All Get Out On Tour

Sat March 24 Varsity Theater, Minneapolis MN

Sun March 25 The Waiting Room, Omaha NE

Mon March 26 Gabe’s Oasis, Iowa City IA

Tue March 27 Jackpot Music Hall, Lawrence KS

Wed March 28 Marquis Theater, Denver CO

Thu March 29 The Basement, Ogden UT

Fri March 30 The Venue, Boise ID

Sat March 31 Vera Project, Seattle WA

Sun April 1 Branx, Portland OR

Tue April 3 Operhouse, Oakland CA

Wed April 4 Sub-Mission, San Francisco CA

Thu April 5 Chain Reaction, Anaheim CA

Fri April 6 Eagle Rock Center for the Arts, Los Angeles CA

Sat April 7 Rock City, Camarillo CA

Sun April 8 Che Cafe, San Diego CA

Mon April 9 The Underground, Phoenix AZ

Wed April 11 Pine Box, Midland TX

Thu April 12 Red 7, Austin TX

Fri April 13 Warehouse Live, Houston TX

Sat April 14 Rubbergloves, Dallas TX

Sun April 15 Conseratory, Oklahoma City OK

Mon April 16 Firebird, St Louis MO

Tue April 17 The End, Nashville TN

Wed April 18 Masquerade, Atlanta GA

Thu April 19 Orpheum, Tampa FL

Fri April 20 Talent Farm, Pembroke Pines FL

Sat April 21 The Pit, Jacksonville FL

Sun April 22 New Brookland, Columbia SC

Tue April 24 Southland Ballroom, Raleigh NC

Wed April 25 Kingdom, Richmond VA

Thu April 26 Otto Bar, Baltimore MD

Fri April 27 Lost Horizon, Syracuse NY

Sat April 28 Union Transfer, Philadelphia PA

Sun April 29 Bowery Ballroom, New York NY

Mon April 30 Middle East, Cambridge MA

Wed May 2 La Sala Rosa, Montreal QC

Thu May 3 Mod Club, Toronto ON

Fri May 4 Mohawk Place, Buffalo NY

Sat May 5 Magic Stick, Detroit MI

Sun May 6 Metro, Chicago IL

Mon May 7 Pyramid Scheme, Grand Rapids MI


About All Get Out:


The road is family—the disciplining father, the nurturing mother; exist as shadows at each stop to any band betrothed to relentless touring without a safety net. With miles behind and miles ahead, life in a van will change a band; and All Get Out are no exception. From the wasted days stranded, to the desolate moments of doubt, to the nights where immortality stretches through bended notes, two-hundred and fifty shows a year has shaped the band known for their attitude and angst on display through high woven volume into a refined framework fusing gambled moments and glossy catchiness.


“We sound like we’ve been on tour for three years. We’ve been smoking and driving, and we don’t smell too good,” Nathan Hussey, singer and guitarist, defining the coming of age sound on their full-length debut, The Season.


In 2007 the foursome from Charleston, SC found themselves with two EPs, stumbling into regular weekend tours of the South. Soon three days became a month and a month became six. A play-anywhere-for-anyone ethic kept All Get Out on tour for three years. A loyal fan base that has been equally enamored and entertained with their big ditch, bigger valley sound has grown with them, anticipating when the band would enter the studio again.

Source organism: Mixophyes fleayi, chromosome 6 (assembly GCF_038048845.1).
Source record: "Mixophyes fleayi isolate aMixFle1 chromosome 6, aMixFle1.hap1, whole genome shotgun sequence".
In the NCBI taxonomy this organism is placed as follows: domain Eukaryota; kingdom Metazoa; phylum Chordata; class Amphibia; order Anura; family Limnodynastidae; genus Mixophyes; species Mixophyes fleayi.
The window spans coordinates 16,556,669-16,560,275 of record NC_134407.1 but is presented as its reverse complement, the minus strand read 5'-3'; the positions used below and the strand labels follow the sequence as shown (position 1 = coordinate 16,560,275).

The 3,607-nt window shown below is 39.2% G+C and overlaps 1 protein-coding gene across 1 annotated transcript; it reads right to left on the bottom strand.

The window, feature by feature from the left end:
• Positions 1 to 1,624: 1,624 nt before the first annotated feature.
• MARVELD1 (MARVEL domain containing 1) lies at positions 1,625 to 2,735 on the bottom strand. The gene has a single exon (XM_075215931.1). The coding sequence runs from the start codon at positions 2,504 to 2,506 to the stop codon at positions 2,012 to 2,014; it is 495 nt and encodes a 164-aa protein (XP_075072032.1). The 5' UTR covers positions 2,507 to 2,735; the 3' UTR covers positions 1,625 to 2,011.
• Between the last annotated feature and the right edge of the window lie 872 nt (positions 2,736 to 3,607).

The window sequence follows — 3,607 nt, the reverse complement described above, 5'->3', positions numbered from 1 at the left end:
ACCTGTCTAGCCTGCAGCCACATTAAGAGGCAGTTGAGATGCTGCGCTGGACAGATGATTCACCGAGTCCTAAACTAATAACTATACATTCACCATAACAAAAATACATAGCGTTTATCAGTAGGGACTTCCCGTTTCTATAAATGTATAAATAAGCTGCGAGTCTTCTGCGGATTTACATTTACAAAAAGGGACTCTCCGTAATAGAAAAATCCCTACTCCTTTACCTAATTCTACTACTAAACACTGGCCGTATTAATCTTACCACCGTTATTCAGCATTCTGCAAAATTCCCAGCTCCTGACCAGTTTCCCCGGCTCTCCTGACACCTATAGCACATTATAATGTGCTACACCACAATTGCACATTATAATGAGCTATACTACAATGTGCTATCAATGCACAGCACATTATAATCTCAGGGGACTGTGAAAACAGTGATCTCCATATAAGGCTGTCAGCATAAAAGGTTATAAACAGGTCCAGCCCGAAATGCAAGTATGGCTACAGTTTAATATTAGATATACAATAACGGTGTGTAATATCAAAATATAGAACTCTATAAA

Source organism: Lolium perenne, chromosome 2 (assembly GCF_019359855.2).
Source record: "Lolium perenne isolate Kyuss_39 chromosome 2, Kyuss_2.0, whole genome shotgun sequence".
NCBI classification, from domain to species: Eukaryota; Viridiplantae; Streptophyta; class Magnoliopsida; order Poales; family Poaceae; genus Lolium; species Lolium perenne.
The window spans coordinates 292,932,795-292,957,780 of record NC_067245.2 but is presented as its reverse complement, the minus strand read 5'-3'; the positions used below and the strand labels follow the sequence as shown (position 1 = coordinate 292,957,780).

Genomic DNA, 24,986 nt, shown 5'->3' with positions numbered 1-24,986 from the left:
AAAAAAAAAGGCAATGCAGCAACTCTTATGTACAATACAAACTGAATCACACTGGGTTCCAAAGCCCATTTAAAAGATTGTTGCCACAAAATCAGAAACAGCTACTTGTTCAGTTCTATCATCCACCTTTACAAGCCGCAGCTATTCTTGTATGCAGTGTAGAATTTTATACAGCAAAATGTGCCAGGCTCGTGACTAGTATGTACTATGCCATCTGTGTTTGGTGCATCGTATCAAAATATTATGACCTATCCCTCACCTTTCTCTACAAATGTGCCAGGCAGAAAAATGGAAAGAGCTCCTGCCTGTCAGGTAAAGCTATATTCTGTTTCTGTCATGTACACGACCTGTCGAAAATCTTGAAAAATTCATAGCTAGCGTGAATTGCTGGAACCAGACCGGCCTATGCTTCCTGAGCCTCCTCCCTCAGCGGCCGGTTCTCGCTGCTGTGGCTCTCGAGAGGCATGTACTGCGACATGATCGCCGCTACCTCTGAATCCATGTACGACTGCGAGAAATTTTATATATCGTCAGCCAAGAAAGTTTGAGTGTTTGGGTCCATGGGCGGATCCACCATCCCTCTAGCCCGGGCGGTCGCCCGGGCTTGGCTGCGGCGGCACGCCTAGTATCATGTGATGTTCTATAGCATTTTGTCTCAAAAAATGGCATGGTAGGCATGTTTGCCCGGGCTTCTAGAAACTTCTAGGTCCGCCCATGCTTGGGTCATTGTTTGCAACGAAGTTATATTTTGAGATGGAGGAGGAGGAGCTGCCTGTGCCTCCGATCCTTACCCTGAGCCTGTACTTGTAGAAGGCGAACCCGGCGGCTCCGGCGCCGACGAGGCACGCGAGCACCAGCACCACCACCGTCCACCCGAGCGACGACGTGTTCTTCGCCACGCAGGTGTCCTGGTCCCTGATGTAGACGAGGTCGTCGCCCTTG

Acting as a centerpiece to an album with running themes, the title track for The Season puts all the moments that have shaped the members square into the light. “While touring is fun and a dream, there were times where all of us wanted a wall to punch and cry and wished we were home, or had a home.” Hussey explains. Writing in the moment, truly unfiltered, each verse displays specific moments of disarray the band found themselves in: broken friendships, fights, and empty wallets. In the end The Season is about moving past it all so you can keep on driving.


Just as All Get Out accidentally ended up spending the formidable part of their ‘20s counting mile markers, so did The Season unintentionally transform itself into a pop record when the band began tracking with producer Matt Malpass (Lydia, Copeland). Still visceral and soul-bearing as before, The Season stretches All Get Out into the frequencies beyond reactionary abrasions.


Rather than discard older material that dated back to 2007, when a much younger All Get Out wore relationship dirt all over each melody, the songs were kept for nostalgia, giving everyone a chance to hear how the band grew. Songs like My Friends, Son of Mine, Don’t Let Me Go and Girl Gun display an innocence, but the rest of the album shows a band aware that the horizon holds more than can be comprehended. Even Hussey has taken himself out as the protagonist of each song, changing his voice into a character that meanders in, saying “hello”, as the much bigger story unfolds.


“It’s a book on the history of our band,” Hussey says of album. “Now we start another Season.”



Released 20 September 2011




Nathan Hussey – Vocals, Guitar, Organ, Piano

Michael Rogers – Vocals, Bass, Trumpet

Gordon Keiter – Drums, Percussion

Mel Washington – Vocals, Guitar, Organ, Piano, Synth


Additional Guitars & Pedal Steel: Andy Lee

Strings: Ben Kaufman & Markus Midkiff

Additional Organ & Synth: Andrew Knox

Drum Tech and Additional Drums: Lane Johnson 

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Author: James McQuiston

Ph.D. in Political Science, Kent State University. I have been the editor at NeuFutur / since I was 15. Looking for new staff members all the time; email me if you are interested. Thanks!

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